It’s the Westerners who are remembered for developing some of the most innovative and conceptual weapons of the Second World War. But when it concerned experimental military innovations, Japan suffered from no shortage of ideas. Here is the main Bomb you should know, The Fu-Go Balloon Bomb
As the Nazis were lobbying V2 rockets over the English Channel, the Japanese were making their own “revenge weapons” too. Military organizers, who were not able to develop an intercontinental missile, rather established the principle of balloon bombs.
(Photo via US Army)
To make it work, the Japanese connected incendiary bombs to balls which traveled 5,000 miles to the United States along the jet stream. The goal was to have the gadgets remove over the forested areas of the Pacific Northwest and start big forest fires that would divert significant U.S. labor force.
Geologist and historian J. David Rogers discuss how they worked:
The balloons were made from paper of a mulberry, glued with potato flour and filled with comprehensive hydrogen. They were 33 feet in size and may raise approximately 1,000 pounds. Nevertheless, the deadly part of their freight was a 33-lb anti-personnel fragmentation bomb, linked to a 64– foot long fuse that was prepared to burn for 82 minutes before detonating. The Japanese set the balloons to introduce hydrogen if they rose to over 38,000 feet and to drop sets of sand filled ballast bags if the balloon fell listed below 30,000 feet, utilizing an altimeter. 3 dozen sand-filled ballast bags were hung from a 4-spoke aluminum wheel that was suspended below the balloon, together with the bomb. Each ballast bag weighed in between 3 and 7 pounds. The bags were set up to be launched against the opposite sides of the wheel, so that the balloon would not be tipped to one side or another, launching any of the important hydrogens. In this way, the balloons would increase in the daytime heat every day of the crossing and fall each night, till their ballast bags were lessened, at which time the balloon and its deadly contents would descend upon whatever common underneath it.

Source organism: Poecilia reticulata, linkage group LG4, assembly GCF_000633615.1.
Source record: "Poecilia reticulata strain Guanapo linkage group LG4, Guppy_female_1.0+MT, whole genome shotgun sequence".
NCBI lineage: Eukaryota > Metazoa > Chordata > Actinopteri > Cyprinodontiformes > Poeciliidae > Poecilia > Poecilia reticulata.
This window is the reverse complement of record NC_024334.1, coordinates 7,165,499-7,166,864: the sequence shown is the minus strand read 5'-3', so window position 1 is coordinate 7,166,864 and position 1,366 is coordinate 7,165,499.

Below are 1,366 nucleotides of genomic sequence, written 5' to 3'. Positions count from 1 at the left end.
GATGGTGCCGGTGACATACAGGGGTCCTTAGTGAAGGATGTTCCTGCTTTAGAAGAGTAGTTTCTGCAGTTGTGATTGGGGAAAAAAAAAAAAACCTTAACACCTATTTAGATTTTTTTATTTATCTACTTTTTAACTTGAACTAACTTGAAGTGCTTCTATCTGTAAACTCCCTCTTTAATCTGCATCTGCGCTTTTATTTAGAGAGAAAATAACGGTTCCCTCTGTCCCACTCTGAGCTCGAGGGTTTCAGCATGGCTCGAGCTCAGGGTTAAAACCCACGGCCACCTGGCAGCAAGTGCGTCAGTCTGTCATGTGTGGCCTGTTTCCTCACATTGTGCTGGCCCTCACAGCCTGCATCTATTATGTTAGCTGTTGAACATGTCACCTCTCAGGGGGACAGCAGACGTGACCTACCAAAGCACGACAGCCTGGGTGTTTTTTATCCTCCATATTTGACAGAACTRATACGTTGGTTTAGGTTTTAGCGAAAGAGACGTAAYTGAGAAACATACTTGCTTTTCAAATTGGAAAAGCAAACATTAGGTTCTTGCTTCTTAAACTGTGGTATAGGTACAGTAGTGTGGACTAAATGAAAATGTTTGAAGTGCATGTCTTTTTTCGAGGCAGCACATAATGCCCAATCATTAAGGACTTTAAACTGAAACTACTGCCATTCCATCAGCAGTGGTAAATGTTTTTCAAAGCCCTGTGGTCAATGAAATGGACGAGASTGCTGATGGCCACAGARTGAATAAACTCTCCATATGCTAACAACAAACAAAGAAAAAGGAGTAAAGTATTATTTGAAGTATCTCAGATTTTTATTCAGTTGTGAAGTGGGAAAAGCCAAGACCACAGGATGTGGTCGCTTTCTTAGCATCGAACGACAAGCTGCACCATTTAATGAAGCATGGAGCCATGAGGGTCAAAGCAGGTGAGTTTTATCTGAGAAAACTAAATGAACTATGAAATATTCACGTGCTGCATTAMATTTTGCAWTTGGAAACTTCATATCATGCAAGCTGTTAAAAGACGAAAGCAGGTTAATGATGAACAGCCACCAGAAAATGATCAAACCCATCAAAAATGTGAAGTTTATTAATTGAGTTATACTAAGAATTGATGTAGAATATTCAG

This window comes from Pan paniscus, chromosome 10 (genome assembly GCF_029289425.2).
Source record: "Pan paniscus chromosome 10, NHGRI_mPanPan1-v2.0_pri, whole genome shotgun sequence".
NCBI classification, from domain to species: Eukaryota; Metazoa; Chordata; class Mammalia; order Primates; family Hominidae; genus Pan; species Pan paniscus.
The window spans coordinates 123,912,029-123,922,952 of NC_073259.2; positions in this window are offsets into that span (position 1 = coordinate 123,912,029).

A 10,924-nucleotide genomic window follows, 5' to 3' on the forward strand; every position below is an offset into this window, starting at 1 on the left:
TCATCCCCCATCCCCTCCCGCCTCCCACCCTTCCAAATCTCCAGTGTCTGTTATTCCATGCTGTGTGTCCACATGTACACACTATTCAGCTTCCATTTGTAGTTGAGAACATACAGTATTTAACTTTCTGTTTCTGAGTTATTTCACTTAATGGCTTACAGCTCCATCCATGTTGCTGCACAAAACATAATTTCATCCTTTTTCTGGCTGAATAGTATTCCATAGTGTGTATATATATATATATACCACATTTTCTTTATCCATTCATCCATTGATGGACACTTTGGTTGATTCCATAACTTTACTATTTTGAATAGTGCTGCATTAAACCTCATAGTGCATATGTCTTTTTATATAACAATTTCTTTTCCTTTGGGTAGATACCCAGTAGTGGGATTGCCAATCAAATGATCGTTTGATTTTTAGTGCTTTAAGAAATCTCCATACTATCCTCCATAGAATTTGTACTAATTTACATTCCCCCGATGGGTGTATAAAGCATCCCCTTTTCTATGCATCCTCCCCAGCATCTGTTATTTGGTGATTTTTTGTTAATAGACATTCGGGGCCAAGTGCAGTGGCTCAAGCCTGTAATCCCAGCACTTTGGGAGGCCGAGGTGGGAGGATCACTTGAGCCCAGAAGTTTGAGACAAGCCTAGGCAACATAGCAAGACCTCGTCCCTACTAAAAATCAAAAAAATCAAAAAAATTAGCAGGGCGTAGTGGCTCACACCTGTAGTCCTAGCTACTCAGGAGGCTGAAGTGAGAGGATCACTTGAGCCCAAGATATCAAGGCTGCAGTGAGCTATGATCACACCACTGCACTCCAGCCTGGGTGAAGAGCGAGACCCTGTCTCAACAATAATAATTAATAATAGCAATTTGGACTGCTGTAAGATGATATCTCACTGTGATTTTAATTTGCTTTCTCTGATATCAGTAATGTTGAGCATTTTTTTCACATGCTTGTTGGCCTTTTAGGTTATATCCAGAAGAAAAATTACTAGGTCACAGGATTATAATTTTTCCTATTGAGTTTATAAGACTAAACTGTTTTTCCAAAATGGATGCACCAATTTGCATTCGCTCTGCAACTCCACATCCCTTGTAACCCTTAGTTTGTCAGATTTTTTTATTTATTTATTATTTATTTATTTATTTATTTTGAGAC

The very first balloons were introduced in late 1944, landing in the United States on November 5th off San Pedro, California. By the following day, they landed as far as Thermopolis, Wyoming. Some even landed in Canada. In all, some 285 verified landings and sightings were made. On March 5, 1945, 6 Americans (a minister and five kids) were removed by amongst the grounded balloons in Oregon while aiming to pull it through the forest back to their camp.
The United States federal government muzzled the media about the balloons for worry of encouraging the challenge. The American public was ultimately notified of the balloons after the war.
To learn more about the Secret Weapons in the US History, watch this video: